Frank Weber has been a forensic psychologist for over 20 years. He is the Clinic Director of CORE professional Services. He has testified as an expert witness in numerous sexual assault and homicide cases. In addition Weber has visited every prison in the state of Minnesota performing psychological assessments. Weber's qualifications give him a unique understanding of forensic profiles of predators' thought processes, and the trauma of victims. He uses forensics in his books so people can learn a little about the science. Weber's background lends credibility to his writing as well as giving his characters authentic voices. Dark and graphic topics are covered in his book but appropriate for story content. 
Front and back cover photos taken in Pierz, MN with Elise Yates, model 

Weber writes mysteries all inspired by true crimes set in Minnesota towns. His first two books Murder Book and I-94 Murders and latest Last Call feature Jon Fredrick reprising his role of the neurotic obsessive protagonist. The book can be read as a stand alone without the reading of the prequels. Relevant information from previous books is skillfully woven into the third book. Last Call is based on a true story, the abduction of a young woman at a gas station in northern Minnesota. There are many aspects of Last Call similar to the Jayme Closs abduction in Wisconsin. Weber competently incorporates real life happenings and familiar Minnesota places in his writing.

Audrey Evans, 19, disappears in the dead of an arctic winter night after leaving her job at a convenience store in Brainerd, Minnesota. Investigator Jon Frederick is called into the investigation. He is not about to let Audrey end up being one of the 40,000 missing women in the US. Throughout the story Weber makes a concerted effort to humanize his characters rather than just focusing on the crime. He shows Audrey is a young woman who is trying to establish her identity and is capable of gritty resilience. Frederick is encased in a cloud of suspicion as a deceptive past lover puts his relationship with longtime love Serena in jeopardy. Frederick is wise yet vulnerable and loving. Serena is strong, compassionate, loving and protective. Clay, one of Frederick's friends, demonstrates a desire to rehabilitate himself. His loyalty to his friends is tested throughout the story.

Sinister acts of abduction and murder wreak havoc in a rural community forcing Fredrick to use his wits, knowledge of police work, cutting edge forensics and his own specially created algorithm to identify and catch a predator who is preying on the community. Weber employs his previous style from the first two books in Last Call. Each chapter seamlessly switches to a new perspective narrated by a different character with a clearly marked location. Readers are able to better understand each character's thoughts and motives as a series of events unfold. When Weber writes from the perpetrator’s perspective, the reader can better understand his motives, his reasoning and how he is able to justify hurtful behavior towards others. From the victim's perspective it becomes a chilling page turner as Audrey's heart wrenching words elicit impending doom. A myriad of characters challenge the reader to remain attentive throughout the story. A series of investigative clues develop into a cat and mouse guessing game hoping to stop the actions of the perpetrator and ultimately save the victim.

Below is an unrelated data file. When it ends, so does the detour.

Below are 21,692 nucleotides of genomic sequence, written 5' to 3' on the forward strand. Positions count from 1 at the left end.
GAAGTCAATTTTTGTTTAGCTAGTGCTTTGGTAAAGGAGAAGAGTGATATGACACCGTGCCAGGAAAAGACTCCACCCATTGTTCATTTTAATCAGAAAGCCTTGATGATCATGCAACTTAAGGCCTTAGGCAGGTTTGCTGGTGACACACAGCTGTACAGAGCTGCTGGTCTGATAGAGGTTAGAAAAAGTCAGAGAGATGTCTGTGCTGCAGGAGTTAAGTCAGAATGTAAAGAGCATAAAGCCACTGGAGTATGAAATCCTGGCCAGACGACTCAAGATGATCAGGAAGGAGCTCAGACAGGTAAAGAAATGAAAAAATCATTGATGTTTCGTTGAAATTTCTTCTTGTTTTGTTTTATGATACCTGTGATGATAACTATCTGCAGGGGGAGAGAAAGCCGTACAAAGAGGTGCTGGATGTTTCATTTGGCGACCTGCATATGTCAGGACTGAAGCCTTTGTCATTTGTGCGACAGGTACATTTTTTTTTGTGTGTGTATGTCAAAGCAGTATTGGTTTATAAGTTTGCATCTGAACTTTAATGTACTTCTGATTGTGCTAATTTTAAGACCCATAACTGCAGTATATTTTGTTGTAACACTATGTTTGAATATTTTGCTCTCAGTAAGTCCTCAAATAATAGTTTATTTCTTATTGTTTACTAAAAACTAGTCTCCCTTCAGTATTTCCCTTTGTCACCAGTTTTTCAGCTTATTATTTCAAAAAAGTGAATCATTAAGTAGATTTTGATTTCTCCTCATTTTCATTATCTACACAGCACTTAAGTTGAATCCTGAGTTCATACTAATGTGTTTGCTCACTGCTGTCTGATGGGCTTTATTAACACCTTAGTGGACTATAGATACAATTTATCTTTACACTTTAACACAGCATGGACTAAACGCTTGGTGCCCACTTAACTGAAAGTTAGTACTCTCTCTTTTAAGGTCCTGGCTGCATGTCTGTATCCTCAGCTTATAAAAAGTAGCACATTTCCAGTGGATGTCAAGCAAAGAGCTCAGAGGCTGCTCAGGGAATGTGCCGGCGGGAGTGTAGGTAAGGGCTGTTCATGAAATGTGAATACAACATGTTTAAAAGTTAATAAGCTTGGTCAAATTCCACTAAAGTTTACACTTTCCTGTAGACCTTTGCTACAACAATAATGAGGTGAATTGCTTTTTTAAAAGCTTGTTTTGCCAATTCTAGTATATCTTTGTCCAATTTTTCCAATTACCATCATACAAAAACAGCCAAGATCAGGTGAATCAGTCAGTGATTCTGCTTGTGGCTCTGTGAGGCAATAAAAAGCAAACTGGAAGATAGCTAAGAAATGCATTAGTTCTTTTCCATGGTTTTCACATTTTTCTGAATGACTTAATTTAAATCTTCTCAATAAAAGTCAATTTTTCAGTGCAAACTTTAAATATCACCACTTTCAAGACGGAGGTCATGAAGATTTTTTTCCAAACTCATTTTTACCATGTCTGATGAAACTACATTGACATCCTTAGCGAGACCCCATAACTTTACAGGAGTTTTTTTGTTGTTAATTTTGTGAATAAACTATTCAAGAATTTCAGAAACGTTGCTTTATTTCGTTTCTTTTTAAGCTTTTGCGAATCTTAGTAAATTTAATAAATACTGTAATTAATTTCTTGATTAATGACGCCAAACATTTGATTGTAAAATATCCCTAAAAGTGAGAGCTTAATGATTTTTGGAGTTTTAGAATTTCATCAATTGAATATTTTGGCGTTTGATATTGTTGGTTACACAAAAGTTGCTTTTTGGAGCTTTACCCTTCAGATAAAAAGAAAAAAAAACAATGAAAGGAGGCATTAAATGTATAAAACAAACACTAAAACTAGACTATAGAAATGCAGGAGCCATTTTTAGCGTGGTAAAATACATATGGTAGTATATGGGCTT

Last Call is aptly titled by Weber. According to the author he placed Jon Frederick in the last call scenario in the parking ramp, and in a bar scene at the end. Ken Daggett, the manager of the convenience store, was Audrey's last call.

Readers will find Last Call an intriguing, well crafted, chilling tale of murder. An abduction fueled with speculations, ulterior motives, plot twists and turns keeps the reader engaged right down to the last page.

Check out Frank Weber's website for more information on the author, his books and upcoming planned speaking engagements.

Lying Close is Book 4 planned in the Jon Frederick series. It will be available September 2020.

Sunday, November 3, 2019

Dark Chocolate and Pumpkin Swirl Cake



Impress your family with a delicious marble cake. It's moist with a yummy pumpkin and chocolate pairing.  Recipe adapted from BHG.
  • Nonstick cooking spray
  • 1 ¾ cups all-purpose flour
  • 2 tsp. pumpkin pie spice
  • 1 tsp. Saigon cinnamon
  • 1 tsp. baking powder
  • ½ tsp. baking soda
  • ½ tsp. salt
  • 2 large eggs
  • 1 ¼ cups granulated sugar
  • ½ cup unsalted butter, melted
  • ½ cup buttermilk
  • 2 tsp. vanilla
  • 1 cup canned pumpkin not pumpkin pie filling
  • 3 ounces dark chocolate, melted
  • 2 TB. Dutch cocoa powder e.g. Droste
Step 1
Preheat oven to 350°F. Coat a 9 x 5-inch loaf pan with nonstick cooking spray. Line bottom of pan with parchment paper and coat the parchment paper with nonstick cooking spray; set aside.
Step 2
In a large bowl, whisk together flour, pumpkin pie spice, cinnamon , baking powder, baking soda, and salt; set aside.
Step 3
In a medium bowl whisk together eggs and sugar. Add melted butter, buttermilk, and vanilla. Whisk until combined. Fold in pumpkin.
Step 4
Add the wet ingredients all at once to the dry ingredients and whisk just until no lumps remain.
Step 5
Divide batter in half. Add the melted chocolate (microwave chocolate 20 seconds, stir and repeat another 20 seconds. ) to the cocoa powder and then add to half of the batter; stir to combine.
Step 6
Add the two batters to the loaf pan, alternating between pumpkin and chocolate. Using a table knife, swirl through the batter. Bake for 35 minutes or until a toothpick inserted near the center comes out clean. Remove and cool in pan for 20 minutes. Remove and cool completely on a wire rack.
Step 7 Optional Icing
In a small bowl stir together the powdered sugar, half of the orange peel, and enough of the orange juice to make frosting consistency.
1 ½ cups powdered sugar
1 tsp. finely shredded orange peel
2 – 3 TB. milk or orange juice

World Kindness Day

World Kindness Day November 13th need not be just one day but should be practiced every day. Here's some ideas to keep the kindness go...